To clarify the phenotypes of various classes of human hematopoietic progenitor cells, we used a multicolor staining protocol in conjunction with CD34 and a newly developed mouse antihuman c-kit proto-oncogene product (KIT) monoclonal antibody (MoAb). We characterized three cell fractions in CD34+ cells that express KITlow and KIThigh cells in addition to KIT- cells. A clonogenic assay showed that most granulocyte- macrophage colony-forming cells (GM-CFC) were present in CD34+KIThigh populations, whereas erythroid burst-forming cells (BFU-E) were detected mainly in the CD34+KITlow population. CD34(+)-KIT- fraction contained a small number of BFU-E. Morphologic analysis showed that blast-like cells were more enriched in the CD34+KITlow fraction. KITlow cells contained CD34+CD38- cells that were considered to be very primitive progenitor cells, as determined by a replating assay. To clarify the biologic differences between both fractions, we examined the more primitive progenitor cell functions by assessing long-term culture-initiating cells (LTC-IC) on the stromal cells. At week 2, more CFC recovered from the culture in the fraction initiated with a CD34+KIThigh population. However, more LTC-IC were present during weeks 5 to 9 in the CD34+KITlow population. These results indicate that primitive progenitors are more enriched in the KITlow population and that the KIThigh population contains many GM-committed progenitor cells. We also showed that anti-KIT MoAb inhibited the ability of CD34+ cells to generate CFC on the stromal layer in the LTC system. This suppressive effect was more evident in the generation of BFU-E by CD34+KITlow cells. Moreover, we confirmed that CD34+KIThigh cells emerged from CD34+KITlow cells during coculture with allogeneic stromal cells or from liquid culture in the presence of stem cell factor (SCF), interleukin-6, and erythropoietin. These results emphasize the pivotal role of the KIT and SCF interaction in hematopoiesis and indicate that KITlow cells are more primitive than KIThigh cells.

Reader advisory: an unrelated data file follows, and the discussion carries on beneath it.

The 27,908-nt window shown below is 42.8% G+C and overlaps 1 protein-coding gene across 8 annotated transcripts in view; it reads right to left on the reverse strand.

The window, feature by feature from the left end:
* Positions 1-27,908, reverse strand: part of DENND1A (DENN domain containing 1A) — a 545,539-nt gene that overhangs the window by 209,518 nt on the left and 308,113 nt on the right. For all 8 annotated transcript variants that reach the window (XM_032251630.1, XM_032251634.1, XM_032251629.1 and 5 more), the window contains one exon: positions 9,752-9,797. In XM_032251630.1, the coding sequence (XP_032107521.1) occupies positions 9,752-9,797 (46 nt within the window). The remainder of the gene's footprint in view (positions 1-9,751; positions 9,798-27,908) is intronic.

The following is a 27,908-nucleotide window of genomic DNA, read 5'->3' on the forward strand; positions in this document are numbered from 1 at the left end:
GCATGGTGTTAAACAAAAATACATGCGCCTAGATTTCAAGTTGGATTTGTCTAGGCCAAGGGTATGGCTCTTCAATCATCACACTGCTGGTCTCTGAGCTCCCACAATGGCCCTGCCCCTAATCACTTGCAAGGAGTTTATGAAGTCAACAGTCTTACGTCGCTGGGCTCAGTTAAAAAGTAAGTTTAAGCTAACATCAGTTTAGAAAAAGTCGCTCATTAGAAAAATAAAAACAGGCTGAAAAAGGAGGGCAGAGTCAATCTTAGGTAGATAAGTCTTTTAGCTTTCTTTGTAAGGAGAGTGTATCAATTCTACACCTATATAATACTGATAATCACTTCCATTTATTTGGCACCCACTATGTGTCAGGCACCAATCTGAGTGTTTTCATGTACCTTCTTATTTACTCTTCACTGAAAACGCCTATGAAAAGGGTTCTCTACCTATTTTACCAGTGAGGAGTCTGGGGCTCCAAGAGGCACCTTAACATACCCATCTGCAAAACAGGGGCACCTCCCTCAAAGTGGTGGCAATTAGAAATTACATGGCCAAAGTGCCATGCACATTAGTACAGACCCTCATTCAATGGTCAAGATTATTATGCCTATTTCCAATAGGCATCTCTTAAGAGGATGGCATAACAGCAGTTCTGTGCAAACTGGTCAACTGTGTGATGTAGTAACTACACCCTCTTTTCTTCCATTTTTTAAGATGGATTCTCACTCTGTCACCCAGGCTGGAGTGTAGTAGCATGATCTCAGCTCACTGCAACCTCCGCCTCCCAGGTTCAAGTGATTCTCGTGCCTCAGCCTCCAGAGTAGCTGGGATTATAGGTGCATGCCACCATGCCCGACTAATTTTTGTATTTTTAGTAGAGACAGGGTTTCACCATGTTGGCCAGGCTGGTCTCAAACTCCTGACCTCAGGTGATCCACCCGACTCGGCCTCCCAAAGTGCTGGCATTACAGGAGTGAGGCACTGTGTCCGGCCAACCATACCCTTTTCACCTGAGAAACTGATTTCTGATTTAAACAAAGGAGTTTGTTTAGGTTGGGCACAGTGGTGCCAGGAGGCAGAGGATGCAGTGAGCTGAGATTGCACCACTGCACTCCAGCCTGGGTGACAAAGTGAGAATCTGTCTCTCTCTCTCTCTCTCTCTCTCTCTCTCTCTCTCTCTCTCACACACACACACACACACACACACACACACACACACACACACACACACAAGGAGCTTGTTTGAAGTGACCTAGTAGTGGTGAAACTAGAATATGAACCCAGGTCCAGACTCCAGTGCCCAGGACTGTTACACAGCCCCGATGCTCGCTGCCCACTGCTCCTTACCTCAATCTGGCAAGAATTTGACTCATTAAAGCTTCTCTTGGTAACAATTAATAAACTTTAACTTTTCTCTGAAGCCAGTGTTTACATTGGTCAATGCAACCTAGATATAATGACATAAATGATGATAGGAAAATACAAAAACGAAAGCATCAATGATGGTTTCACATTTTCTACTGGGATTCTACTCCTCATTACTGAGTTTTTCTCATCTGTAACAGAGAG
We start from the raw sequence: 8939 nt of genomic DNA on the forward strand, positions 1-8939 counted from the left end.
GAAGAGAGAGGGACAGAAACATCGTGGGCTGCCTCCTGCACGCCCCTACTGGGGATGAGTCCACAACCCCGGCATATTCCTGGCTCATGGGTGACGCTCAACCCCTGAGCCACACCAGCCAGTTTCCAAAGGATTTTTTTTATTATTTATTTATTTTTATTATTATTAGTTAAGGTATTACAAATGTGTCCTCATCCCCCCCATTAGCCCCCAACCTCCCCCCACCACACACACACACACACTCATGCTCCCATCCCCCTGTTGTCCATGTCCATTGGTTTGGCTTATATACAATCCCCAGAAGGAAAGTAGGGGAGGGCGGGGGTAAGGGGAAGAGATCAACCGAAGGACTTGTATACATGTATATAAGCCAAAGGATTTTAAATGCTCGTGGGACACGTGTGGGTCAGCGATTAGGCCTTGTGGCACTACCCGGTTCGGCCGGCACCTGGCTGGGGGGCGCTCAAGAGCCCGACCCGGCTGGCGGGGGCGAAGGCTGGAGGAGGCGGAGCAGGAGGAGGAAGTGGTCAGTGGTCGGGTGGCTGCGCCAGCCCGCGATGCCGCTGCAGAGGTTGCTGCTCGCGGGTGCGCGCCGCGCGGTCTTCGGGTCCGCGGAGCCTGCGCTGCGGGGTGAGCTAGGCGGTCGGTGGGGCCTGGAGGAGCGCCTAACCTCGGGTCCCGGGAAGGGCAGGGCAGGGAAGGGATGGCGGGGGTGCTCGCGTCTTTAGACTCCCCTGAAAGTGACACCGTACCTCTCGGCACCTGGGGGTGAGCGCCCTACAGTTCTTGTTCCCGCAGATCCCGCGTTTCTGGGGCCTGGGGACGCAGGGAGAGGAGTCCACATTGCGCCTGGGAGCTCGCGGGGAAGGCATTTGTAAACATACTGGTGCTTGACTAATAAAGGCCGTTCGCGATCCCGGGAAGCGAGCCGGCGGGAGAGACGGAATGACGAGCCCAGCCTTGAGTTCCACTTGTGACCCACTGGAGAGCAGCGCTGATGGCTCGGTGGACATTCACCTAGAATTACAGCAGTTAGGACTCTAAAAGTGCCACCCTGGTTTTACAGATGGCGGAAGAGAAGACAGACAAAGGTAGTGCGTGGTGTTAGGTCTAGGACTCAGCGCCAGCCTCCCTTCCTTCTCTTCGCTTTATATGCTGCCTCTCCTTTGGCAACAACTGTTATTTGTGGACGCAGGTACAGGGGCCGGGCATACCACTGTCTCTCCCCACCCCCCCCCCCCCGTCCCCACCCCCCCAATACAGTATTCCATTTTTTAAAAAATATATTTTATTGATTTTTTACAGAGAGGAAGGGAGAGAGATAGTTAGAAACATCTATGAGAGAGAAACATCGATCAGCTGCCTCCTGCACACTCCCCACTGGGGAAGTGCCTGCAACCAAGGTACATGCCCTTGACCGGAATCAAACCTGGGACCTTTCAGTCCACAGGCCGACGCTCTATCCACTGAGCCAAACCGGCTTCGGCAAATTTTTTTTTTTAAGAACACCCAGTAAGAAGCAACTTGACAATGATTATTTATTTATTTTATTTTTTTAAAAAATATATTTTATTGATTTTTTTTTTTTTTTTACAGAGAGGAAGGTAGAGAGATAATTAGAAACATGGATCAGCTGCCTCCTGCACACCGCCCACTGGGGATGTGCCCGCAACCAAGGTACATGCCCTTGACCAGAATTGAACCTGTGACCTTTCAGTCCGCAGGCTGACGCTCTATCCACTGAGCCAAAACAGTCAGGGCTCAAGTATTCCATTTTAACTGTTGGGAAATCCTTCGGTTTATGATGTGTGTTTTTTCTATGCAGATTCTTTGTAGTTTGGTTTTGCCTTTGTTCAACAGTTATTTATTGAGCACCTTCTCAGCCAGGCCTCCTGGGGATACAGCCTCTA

This content is only available as a PDF.
Sign in via your Institution